Hanging from the ceiling in straps?? – its good for you

By September 17, 2017 Uncategorized No Comments

TRX Suspension Training – is it for you?

If you want to get strong, lean, increase your mobility, challenge cardiovascular fitness, increase metabolic rate, reduce body fat, become functionally fit and get into the best shape you were ever in, then YES – it is.

 TRX is short for Total Body Resistance Exercise – and it does EXACTLY what it says on the tin. Gravity is your resistance, to adjust the level of work is done you simply move your anchor points which are either hands or feet. Stability is the challenge (one end of you is in the straps)

TRX Suspension training is the sort of training you can NEVER outgrow – there is no end to how far you can take it or the variety of directions (for sport) and is by far the most versatile piece of equipment I have worked with in my 22yrs as a trainer. To make a normal body resistance exercise harder or easier you change your anchor points on the floor, angle of the body to the floor, length of lever…. but by adding an unstable and very adaptable end point (the straps) it opens up more possibilities and the only restrictions are where to hang it, and your strength. The beauty of it is you can simplify and start light – its all about physics and instability and whether you apply more…or less of it. Depending on where you place your hands or feet in relation to your anchor strap – it can be made easier (even to rehab levels) or harder depending on your strength. Every exercise is a plank shape to engage the core (or part of, if the hip is supposed to hinge) but what makes it effective is the need to hold the correct shape against gravity.

Its great fun! You get to hang out of the ceiling in straps!

Side Plank - Group TRX Session at The Lair

Side Plank – Group TRX Session at The Lair (image by Noreen Finn)

 A word to the wise

Due to the unstable nature of the suspension straps, you have to engage muscles way more than you ever did on dry land to stabilise your body, and while you might “feel fine” at the time, sometimes in spite of advice from the trainer to go easier at the start – the temptation is to go for it like a PRO and then wonder why your body seizes up afterwards.
If you have done other training before, a common error is to assume that training disciplines will transfer, and while this is true to some extent, it is much wiser to allow your body to evolve into suspension work rather than leap in at the deep end and regret later – no matter how fit you are.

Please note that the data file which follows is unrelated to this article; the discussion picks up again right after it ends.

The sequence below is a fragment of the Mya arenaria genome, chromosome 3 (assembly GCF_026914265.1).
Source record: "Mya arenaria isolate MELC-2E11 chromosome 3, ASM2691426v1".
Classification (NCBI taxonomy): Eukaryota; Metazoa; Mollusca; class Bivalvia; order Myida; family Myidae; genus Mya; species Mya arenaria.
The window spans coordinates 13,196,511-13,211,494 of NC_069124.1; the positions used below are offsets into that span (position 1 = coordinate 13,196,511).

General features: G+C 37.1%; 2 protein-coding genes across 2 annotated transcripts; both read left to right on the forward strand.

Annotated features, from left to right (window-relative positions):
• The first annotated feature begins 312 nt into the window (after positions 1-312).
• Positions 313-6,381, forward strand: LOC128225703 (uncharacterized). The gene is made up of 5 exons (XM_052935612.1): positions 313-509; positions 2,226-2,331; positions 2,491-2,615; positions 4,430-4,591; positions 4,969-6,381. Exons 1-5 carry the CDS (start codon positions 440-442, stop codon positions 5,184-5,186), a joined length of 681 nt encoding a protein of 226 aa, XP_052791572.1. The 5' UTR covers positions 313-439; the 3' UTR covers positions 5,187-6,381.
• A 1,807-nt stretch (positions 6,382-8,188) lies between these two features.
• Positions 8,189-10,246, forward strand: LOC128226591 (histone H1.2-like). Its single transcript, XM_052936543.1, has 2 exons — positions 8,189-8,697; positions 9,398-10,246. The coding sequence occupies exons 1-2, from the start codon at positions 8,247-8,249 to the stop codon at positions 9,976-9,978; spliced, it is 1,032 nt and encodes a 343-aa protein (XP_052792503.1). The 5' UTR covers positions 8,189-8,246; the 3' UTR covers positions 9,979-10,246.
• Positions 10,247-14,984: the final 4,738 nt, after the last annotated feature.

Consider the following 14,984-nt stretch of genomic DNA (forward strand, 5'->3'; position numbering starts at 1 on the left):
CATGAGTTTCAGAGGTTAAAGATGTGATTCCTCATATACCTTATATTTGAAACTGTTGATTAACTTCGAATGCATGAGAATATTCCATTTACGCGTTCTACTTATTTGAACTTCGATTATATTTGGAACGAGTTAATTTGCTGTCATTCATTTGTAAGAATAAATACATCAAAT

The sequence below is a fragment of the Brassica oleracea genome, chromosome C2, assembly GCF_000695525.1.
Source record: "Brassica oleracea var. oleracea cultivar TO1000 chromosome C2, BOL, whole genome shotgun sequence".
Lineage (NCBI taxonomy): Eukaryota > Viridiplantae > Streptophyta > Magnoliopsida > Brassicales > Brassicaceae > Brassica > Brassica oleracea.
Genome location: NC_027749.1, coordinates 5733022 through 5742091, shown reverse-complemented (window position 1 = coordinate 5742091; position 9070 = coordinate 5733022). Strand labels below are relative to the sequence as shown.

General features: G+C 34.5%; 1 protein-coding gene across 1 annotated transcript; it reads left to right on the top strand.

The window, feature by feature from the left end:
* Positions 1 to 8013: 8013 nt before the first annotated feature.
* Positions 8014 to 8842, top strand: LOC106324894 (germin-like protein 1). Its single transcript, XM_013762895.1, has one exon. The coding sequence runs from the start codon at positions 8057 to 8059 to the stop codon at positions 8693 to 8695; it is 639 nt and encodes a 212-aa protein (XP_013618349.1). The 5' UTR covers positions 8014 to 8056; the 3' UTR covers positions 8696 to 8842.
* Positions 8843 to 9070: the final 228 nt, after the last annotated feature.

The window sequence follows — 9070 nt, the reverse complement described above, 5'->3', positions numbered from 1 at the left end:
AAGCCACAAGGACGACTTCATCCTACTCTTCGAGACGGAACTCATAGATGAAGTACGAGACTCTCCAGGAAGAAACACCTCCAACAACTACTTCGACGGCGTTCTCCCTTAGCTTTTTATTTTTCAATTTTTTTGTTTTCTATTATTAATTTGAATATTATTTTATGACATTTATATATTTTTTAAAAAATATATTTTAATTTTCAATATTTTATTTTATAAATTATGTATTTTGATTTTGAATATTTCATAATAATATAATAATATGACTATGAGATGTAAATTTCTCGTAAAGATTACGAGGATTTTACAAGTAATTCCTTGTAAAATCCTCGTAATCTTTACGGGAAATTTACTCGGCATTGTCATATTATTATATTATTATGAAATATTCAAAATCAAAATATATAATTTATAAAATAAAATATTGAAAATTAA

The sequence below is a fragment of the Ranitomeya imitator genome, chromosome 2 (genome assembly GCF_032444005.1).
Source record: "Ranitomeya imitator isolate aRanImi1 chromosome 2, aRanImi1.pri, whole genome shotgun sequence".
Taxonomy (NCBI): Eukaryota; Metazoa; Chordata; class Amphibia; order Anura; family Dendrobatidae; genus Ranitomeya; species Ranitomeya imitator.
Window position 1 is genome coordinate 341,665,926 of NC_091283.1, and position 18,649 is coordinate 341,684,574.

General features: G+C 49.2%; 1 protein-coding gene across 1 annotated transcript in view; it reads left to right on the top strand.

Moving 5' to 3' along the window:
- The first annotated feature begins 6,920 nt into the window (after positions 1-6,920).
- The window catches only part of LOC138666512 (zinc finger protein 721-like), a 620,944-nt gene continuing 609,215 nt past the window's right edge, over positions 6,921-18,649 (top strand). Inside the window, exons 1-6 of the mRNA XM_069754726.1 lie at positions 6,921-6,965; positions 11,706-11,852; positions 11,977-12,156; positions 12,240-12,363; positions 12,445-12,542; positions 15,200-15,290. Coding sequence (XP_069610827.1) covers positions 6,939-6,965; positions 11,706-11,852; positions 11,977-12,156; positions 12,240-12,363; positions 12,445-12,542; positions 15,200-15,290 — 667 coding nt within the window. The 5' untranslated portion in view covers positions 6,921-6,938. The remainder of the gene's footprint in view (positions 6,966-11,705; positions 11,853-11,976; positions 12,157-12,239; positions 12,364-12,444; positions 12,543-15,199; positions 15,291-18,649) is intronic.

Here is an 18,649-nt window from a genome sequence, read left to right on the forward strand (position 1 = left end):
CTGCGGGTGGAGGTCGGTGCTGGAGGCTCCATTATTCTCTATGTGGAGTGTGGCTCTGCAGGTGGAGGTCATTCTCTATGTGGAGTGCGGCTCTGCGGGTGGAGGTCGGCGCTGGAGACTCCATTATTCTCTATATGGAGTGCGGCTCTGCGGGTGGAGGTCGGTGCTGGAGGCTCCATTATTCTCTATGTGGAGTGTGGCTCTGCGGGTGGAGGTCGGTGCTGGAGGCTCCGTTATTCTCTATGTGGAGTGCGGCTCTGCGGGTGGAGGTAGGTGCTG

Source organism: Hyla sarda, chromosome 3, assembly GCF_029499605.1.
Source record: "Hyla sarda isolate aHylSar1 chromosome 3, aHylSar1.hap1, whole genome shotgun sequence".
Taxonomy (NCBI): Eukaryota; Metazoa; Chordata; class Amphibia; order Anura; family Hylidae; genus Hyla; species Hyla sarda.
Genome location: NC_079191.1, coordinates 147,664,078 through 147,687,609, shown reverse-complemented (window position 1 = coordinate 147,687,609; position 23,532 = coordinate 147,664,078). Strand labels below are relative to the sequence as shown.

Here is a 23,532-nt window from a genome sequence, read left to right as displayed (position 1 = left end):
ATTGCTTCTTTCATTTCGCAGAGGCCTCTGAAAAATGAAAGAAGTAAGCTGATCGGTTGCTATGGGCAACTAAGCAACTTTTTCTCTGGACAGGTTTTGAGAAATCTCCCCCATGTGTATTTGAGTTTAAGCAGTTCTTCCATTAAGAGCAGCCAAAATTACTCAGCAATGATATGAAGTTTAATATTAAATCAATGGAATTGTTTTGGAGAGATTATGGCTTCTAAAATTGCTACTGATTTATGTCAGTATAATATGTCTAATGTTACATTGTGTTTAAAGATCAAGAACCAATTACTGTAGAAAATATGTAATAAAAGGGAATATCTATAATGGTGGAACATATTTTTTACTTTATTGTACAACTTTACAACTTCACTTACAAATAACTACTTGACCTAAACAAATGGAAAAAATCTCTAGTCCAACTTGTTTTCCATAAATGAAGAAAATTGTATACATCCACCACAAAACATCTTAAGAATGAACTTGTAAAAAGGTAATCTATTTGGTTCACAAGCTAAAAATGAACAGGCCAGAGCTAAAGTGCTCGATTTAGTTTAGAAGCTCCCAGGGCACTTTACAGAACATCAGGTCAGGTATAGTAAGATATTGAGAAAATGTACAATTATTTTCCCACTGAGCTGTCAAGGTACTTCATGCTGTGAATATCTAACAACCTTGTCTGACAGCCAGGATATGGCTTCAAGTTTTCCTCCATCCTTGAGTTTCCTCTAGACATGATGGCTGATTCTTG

Let’s take the plank by way of example – correctly done its a very effective exercise. Feet and hands on floor makes it possible to create a tight frame to engage a straight line of pressure from heels of hands (or forearms if you prefer), hinging through the shoulders, power down through core, hips and knees fully engaged and down to the feet. Easy to control because it is a closed kinetic chain – both ends on the floor. This is a taut line of pressure from A to B, hands to feet.

  • Chest, shoulders, upper back and a myriad of stabilising muscles just to hold your shoulder blades in the right spot
  • Transversus abdominus, Obliques and deep spinal muscles to maintain lumbar spine alignment and prevent sag between ribs and pelvis
  • Glutes, quads and lower legs to keep the body straight through the hip to prevent the hip drop – and you wonder why you sweat holding a plank!
    However, break the plank (ie lift your hips a couple of inches), the focus changes on the shoulder/chest and the core is deactivated somewhat and the efficiency of the exercise is decreased as a core exercise.

Take that plank – and stand it up to perform a row or a press with the straps – you are working every muscle you owned to stabilise the full body from ears to ankles, stabilise the shoulders as before including your core to keep your body straight. Kink your hips back and see how it changes the quality of core engagement.

Take that plank and put it in the straps. On your knees, toes in.
This is where it gets more interesting – Suddenly this exercise has a life of its own because one end of your previously fixed kinetic chain is now floating! And the other end (your shoulders) has to control the position, and your core has to stop any swinging or sagging between ribs and pelvis, your legs are still doing what your legs do in a plank but they are on 2 straps that can swing and separate. (and word of warning – your hips feel heavier)

Well now…..playtime. Who remembers these things?

source www.yoyo.com

source www.yoyo.com